Security Questioned At Kailua Lot
Updated On: Jun 07 2009 02:39:23 AM HST
Honolulu police have yet to recover the guns and ammunition stolen from an off-duty police officer's car on Friday afternoon.
The break-in has thrown the spotlight on security at the city parking lot in Kailua.
The break-in happened in the basement of a public parking lot attached to a senior housing complex.
Those who occasionally use the lot said they never thought break-ins were a problem.
"It's an old folks home. It doesn't seem like it would be too bad to park here," said Zach Liedke.
The shaded metered stalls are popular with those who frequent the nearby restaurants, as well as those who work or visit the medical building nearby.
"Parking lot, Kailua ? middle of the day. I wouldn't worry about it at all," Liedke said.
But residents who live in the building tell a different story. Helen Walker said she recently helped circulate a petition for increased security. Her car was a target of vandals along with others who had parked in the lot.
"They have actually broken a window in the day. They are very brazen," Walker said.
Residents said there used to be 24-hour security for the lot but now there is only a guard at night.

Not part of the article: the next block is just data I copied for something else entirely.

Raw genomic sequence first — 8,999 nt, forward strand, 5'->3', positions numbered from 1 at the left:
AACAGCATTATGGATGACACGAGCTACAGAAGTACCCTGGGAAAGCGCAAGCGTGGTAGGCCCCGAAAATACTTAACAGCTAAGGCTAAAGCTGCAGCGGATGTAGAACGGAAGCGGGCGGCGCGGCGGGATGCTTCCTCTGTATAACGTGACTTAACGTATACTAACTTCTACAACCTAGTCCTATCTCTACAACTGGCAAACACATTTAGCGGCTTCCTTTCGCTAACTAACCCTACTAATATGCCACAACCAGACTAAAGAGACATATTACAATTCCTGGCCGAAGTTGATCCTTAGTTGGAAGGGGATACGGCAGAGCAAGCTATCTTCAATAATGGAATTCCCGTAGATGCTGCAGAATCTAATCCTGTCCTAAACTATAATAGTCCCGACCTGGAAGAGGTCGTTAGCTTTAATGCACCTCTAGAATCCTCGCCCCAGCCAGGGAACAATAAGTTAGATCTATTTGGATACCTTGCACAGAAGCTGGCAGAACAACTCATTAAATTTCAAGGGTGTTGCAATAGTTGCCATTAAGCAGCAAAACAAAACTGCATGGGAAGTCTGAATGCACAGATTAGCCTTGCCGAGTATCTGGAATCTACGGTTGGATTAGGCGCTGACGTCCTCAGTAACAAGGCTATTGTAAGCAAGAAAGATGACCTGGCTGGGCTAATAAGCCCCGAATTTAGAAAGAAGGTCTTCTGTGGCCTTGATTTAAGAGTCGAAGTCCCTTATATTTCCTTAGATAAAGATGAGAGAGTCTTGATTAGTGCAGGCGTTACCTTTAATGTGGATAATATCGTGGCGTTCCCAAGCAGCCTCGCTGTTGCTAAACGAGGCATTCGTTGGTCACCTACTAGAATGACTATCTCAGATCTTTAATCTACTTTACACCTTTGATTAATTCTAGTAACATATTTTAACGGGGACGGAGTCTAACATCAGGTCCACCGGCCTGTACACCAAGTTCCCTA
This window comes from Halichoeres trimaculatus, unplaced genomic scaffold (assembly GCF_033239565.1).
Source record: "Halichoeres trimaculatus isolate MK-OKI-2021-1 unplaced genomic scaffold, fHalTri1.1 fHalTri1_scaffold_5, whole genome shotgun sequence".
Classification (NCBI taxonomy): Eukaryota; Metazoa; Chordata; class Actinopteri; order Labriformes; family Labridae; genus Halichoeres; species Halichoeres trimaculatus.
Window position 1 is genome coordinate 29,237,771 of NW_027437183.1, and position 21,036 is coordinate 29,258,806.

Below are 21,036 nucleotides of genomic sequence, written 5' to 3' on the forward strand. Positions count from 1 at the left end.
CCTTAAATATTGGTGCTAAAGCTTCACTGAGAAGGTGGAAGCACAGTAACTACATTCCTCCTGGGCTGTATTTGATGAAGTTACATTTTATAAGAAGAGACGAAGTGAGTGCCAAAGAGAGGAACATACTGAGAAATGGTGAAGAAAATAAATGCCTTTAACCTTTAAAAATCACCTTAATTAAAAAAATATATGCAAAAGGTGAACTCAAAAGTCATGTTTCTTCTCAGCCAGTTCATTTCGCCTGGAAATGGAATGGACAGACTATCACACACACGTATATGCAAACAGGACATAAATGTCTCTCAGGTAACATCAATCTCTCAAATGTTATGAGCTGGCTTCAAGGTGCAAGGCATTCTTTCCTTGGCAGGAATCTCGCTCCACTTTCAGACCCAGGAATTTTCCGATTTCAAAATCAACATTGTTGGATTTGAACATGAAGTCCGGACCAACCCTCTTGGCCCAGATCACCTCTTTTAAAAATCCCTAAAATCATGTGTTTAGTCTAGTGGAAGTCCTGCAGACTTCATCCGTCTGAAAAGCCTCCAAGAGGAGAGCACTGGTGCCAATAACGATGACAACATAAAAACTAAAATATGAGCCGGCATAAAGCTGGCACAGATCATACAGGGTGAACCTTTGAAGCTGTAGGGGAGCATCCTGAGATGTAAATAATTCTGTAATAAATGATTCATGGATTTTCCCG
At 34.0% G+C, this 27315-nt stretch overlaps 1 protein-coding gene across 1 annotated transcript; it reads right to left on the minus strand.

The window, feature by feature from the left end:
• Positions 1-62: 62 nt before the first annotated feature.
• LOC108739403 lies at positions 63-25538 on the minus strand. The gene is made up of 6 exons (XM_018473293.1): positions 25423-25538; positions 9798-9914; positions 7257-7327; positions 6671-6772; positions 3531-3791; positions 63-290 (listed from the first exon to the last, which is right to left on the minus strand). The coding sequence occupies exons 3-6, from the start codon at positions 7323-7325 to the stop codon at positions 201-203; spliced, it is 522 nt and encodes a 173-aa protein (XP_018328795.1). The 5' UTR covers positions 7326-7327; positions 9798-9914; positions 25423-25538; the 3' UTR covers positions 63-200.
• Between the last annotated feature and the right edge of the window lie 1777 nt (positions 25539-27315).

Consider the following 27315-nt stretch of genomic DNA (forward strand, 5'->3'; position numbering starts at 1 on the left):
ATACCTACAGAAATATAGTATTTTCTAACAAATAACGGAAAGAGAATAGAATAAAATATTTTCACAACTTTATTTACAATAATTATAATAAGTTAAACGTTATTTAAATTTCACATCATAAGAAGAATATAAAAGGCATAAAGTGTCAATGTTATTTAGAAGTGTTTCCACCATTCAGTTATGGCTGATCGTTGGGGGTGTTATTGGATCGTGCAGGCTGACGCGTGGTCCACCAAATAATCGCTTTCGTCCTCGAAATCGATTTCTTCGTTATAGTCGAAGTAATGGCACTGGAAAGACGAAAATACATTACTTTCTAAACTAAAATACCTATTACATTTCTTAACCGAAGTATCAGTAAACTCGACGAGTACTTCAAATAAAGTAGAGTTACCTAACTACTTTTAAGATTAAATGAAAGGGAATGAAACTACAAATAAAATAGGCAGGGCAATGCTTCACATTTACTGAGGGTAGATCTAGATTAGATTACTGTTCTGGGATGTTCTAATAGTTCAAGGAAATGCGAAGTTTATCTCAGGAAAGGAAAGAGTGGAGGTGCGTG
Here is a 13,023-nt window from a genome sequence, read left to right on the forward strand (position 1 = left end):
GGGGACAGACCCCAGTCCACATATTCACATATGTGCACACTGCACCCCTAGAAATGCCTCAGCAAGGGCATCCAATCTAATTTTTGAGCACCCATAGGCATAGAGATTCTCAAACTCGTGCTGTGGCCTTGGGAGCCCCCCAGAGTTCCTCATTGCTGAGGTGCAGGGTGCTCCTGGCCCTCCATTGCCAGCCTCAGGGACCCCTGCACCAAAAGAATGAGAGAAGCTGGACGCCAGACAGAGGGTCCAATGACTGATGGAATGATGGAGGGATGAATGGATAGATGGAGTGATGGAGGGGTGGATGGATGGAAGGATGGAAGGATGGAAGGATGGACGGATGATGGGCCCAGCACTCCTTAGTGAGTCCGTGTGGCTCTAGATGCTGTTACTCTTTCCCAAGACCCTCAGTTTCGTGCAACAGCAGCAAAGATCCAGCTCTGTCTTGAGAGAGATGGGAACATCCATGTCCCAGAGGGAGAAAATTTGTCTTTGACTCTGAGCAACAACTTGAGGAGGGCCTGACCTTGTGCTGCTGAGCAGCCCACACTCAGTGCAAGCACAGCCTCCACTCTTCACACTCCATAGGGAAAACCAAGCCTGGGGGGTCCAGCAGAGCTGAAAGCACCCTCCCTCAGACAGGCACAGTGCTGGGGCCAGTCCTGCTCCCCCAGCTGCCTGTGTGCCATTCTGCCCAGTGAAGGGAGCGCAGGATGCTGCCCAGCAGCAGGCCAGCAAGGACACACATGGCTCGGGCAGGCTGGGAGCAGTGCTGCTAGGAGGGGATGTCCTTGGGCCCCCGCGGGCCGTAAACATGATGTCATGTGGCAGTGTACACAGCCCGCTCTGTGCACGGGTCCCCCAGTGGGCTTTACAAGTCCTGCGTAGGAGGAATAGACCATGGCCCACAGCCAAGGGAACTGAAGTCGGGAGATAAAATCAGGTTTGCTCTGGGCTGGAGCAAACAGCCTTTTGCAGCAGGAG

"Some people are misled. They think the guard is for Lani Huli -- the elderly housing. But is for the public parking and I think the people who work in this are will feel safer knowing that we have a security guard during the day," Walker said.
The complex has had a problem with people sleeping in and around the structure. Safety was enough of a problem that they installed a gate inside the garage for Lani Huli. One area resident said she worries about her mother's safety.
"I tell her, 'Don't park here because of the crime.' When you park here, you are taking chances," she said.
Councilmember Ikaika Anderson said he supports the idea of 24-hour security.
Funding didn't make it in this year's budget but Anderson's office said that among ideas being tossed around is a proposal to alternate the hours of security guards to provide more even coverage.
The parking signs warn that the city isn't responsible for any thefts, but that doesn't help city police who now have to worry about their weapons and ammunition in the wrong hands.
Copyright 2012 by The Associated Press. All rights reserved. This material may not be published, broadcast, rewritten or redistributed.